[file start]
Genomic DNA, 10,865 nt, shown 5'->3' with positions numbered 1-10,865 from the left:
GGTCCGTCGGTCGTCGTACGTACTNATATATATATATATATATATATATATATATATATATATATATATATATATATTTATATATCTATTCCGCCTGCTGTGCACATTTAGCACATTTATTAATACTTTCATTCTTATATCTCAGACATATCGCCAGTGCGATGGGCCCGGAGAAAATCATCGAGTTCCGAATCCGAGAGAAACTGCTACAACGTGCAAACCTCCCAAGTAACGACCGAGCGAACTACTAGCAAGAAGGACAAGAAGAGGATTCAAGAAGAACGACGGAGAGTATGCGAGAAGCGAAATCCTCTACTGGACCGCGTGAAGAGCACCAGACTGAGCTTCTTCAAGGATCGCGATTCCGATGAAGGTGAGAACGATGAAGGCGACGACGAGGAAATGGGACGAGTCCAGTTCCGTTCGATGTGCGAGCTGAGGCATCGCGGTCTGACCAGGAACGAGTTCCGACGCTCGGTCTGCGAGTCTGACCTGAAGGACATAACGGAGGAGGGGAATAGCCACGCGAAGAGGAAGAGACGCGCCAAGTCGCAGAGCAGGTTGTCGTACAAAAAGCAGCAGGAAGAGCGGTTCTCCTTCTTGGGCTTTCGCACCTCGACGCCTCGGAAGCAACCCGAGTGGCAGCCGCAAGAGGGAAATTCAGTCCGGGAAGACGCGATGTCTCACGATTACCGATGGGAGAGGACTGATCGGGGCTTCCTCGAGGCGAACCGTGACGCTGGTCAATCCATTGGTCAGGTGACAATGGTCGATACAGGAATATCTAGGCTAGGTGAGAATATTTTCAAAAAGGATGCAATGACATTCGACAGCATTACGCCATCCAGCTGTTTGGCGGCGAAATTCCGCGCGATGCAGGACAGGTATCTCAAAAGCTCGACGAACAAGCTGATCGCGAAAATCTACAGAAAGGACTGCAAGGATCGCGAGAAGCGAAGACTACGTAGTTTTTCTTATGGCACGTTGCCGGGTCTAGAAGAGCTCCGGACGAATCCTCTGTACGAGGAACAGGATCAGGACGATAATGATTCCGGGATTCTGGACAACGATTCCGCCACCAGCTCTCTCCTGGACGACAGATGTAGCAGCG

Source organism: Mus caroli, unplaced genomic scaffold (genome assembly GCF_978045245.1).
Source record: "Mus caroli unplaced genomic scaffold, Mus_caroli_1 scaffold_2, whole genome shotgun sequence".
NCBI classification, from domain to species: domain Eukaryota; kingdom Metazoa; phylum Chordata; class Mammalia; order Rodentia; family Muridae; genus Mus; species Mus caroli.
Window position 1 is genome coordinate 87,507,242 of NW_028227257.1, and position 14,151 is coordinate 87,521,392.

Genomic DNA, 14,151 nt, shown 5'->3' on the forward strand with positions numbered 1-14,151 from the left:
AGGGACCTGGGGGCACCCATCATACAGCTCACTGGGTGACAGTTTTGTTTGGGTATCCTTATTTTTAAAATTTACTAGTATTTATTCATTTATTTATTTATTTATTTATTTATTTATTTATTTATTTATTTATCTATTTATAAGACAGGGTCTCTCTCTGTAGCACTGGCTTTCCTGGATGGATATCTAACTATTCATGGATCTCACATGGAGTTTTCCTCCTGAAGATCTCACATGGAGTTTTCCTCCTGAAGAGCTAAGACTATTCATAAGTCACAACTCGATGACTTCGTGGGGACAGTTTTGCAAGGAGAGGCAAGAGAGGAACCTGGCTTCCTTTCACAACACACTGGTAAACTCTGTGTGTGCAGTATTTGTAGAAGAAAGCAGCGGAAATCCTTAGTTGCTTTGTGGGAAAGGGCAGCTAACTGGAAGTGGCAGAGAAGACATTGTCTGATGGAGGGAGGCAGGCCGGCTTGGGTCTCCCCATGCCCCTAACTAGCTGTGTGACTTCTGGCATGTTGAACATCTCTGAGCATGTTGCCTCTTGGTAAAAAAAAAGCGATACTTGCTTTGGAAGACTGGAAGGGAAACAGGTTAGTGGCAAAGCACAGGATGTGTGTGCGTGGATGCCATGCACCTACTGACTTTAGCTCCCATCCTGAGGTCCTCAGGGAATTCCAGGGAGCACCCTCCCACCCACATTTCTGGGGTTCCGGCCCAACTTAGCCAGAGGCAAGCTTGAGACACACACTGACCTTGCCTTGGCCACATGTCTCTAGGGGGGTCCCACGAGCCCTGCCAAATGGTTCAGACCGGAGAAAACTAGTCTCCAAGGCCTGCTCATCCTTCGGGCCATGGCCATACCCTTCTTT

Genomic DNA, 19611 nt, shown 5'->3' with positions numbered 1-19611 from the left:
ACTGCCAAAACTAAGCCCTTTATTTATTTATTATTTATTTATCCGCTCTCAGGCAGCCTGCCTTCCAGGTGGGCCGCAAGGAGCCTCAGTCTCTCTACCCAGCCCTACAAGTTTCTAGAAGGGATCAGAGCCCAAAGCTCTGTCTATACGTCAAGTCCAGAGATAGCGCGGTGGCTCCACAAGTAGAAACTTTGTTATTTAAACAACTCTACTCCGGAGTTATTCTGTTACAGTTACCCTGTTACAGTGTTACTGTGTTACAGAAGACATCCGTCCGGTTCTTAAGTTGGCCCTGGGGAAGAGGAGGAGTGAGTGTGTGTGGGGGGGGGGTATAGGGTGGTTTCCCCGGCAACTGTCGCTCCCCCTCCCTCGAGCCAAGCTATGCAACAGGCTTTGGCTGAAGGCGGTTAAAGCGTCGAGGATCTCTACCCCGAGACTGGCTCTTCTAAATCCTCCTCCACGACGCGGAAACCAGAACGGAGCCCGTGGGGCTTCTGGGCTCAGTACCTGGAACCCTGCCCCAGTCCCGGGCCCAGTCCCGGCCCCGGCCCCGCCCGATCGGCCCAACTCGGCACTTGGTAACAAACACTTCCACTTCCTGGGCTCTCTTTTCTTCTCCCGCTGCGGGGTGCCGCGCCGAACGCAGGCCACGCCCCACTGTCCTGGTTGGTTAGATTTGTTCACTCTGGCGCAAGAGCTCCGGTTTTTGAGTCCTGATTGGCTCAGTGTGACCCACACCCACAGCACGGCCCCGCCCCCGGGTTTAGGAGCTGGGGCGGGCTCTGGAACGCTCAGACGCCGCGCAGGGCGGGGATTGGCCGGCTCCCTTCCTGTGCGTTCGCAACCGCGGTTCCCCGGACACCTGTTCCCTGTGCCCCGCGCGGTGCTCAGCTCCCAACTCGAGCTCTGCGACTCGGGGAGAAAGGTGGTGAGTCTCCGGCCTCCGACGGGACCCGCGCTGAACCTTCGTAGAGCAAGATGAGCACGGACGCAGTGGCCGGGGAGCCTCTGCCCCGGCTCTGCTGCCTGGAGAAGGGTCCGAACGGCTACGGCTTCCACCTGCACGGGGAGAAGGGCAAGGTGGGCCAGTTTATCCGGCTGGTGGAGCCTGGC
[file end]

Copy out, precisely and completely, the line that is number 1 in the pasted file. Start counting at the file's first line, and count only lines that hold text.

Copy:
Genomic DNA, 10,865 nt, shown 5'->3' with positions numbered 1-10,865 from the left: